aPKC mediates Cdc42’s effect on IF transport independently of its role in centrosome reorientation

The small GTPase Cdc42 acts as a molecular switch that activates a wide variety of effector proteins (Etienne-Manneville and Hall, 2002). Among these effectors, the polarity complex Par6–aPKC has been shown to play a key role in Cdc42-mediated cell polarization (Etienne-Manneville and Hall, 2003). Inhibition of aPKC using two different specific siRNAs (Fig. S3 C) or cell treatment with the PKCζ pseudosubstrate abolished the inhibition of IF retrograde transport during cell polarization 1 h 30 min after wounding, leading to a symmetric fluorescence recovery (Fig. 7, A–C; and Video 9). In contrast, depletion of another Cdc42 effector, the Neural–Wiskott Aldrich Syndrome protein (N-WASp; Western blot in Fig. S3 C), or cell treatment with the N-WASp inhibitor wiskostatin (Peterson et al., 2004) did not alter the fluorescence recovery profile 1 h 30 min after wounding (Fig. 7, A–C). Furthermore, the asymmetry of IF transport in Cdc42-depleted cells was rescued by overexpressing PKCζ-GFP (Fig. 7, D–F; and Video 10) suggesting that aPKCζ is the major effector of Cdc42 in the control dynein-mediated IF transport.

We have previously shown that aPKC mediates Cdc42-dependent centrosome positioning by inducing the interaction between Dlg1 and microtubule plus end–associated adenomatous polyposis coli to promote the cortical anchoring of microtubules at the cell front (Etienne-Manneville et al., 2005; Manneville et al., 2010). To determine whether aPKC-mediated regulation of IF transport was a consequence of its function in the regulation of microtubule anchoring at the leading edge, we analyzed IF dynamics by FRAP in Dlg1-depleted cells (Fig. 7, A–C). Dlg1 depletion had no effect on the directionality of the IF transport during cell polarization, whereas it prevented correct centrosome orientation (Etienne-Manneville et al., 2005; Manneville et al., 2010). Collectively, these results indicate that the Par6–aPKC complex acts downstream of Cdc42 to control dynein-mediated transport of IF and promote the polarization of the IF network independently of its impact on microtubule reorganization (Fig. 7 F).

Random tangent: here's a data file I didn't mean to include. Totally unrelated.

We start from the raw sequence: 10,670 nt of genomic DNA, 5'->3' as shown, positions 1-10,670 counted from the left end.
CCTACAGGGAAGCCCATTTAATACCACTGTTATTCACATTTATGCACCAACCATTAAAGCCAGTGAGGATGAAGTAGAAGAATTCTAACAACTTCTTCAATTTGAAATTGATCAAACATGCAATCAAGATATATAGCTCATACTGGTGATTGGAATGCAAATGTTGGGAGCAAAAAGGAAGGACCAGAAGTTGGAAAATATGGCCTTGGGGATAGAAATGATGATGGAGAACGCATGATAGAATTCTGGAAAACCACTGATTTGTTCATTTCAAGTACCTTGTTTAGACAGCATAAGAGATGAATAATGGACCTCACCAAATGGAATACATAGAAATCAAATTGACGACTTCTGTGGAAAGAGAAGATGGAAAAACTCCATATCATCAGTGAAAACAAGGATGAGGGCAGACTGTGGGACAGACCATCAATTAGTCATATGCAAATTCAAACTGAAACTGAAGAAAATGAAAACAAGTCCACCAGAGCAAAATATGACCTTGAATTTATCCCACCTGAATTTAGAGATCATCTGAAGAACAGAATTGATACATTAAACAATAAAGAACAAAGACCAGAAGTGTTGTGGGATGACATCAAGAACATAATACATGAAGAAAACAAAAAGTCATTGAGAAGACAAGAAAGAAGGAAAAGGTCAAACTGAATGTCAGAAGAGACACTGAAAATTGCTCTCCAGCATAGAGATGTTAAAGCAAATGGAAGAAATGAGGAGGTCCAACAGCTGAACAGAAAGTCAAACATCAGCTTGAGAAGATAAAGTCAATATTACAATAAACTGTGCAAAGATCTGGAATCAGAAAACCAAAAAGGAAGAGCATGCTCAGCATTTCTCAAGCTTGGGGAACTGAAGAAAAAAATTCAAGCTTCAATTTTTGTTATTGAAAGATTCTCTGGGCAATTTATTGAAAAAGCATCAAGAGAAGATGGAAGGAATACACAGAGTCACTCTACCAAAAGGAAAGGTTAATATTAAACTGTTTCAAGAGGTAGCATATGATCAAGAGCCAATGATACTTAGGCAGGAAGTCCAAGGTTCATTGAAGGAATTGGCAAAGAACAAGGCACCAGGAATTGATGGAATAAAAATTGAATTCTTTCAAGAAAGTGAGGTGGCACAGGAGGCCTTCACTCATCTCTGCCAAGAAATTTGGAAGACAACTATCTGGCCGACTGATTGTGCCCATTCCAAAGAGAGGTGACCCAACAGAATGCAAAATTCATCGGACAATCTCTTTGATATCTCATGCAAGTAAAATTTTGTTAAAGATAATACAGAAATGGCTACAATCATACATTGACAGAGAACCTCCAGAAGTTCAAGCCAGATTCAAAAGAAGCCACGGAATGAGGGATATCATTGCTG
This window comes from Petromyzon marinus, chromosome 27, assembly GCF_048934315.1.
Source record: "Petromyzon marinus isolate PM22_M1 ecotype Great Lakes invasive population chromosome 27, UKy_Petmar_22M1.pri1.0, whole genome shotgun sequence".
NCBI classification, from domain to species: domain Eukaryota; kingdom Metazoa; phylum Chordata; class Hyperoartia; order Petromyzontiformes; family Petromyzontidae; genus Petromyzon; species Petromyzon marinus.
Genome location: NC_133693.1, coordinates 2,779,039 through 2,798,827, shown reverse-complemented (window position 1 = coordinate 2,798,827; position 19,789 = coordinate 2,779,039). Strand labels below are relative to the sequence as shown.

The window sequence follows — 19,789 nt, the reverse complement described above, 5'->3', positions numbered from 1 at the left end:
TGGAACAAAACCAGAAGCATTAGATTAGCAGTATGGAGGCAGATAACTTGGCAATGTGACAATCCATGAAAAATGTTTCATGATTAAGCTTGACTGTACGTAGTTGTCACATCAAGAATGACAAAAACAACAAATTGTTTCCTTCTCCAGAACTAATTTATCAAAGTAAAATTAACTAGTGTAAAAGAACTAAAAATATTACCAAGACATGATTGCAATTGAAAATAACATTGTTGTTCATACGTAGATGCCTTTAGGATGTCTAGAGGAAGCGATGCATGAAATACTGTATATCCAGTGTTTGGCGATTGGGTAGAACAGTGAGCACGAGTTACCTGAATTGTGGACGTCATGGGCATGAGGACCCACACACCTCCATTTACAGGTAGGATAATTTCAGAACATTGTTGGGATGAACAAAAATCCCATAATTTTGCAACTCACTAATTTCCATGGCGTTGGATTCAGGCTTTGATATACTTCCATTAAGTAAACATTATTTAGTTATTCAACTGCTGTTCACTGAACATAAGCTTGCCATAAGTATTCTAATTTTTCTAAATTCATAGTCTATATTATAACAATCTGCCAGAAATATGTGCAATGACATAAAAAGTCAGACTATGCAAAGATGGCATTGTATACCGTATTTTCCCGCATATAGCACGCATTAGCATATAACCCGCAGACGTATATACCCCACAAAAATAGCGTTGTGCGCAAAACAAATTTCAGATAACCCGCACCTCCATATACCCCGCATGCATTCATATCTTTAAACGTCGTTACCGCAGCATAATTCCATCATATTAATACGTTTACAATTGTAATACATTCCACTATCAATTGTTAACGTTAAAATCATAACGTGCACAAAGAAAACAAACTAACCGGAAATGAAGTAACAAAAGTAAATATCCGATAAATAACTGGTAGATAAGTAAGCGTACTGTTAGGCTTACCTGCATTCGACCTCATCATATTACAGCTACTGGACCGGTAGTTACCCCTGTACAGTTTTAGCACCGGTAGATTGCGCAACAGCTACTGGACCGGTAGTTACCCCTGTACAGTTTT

Discussion

We show here that the organization of the IF network involves a combination of active processes: kinesin-1– and dynein-1–mediated transport along microtubules and actin-dependent retrograde flow. FRAP and local photoconversion experiments performed in motile cells allowed us to differentiate the three modes of motion. At steady state, a balance between these three modes of transport enables a dynamic turnover of the network. During cell polarization, the reorientation of the IF network toward the leading edge results from the inhibition of dynein-mediated transport at the cell front, which contributes to maintain a uniform distribution of IFs throughout the cytoplasm (Fig. 5 G).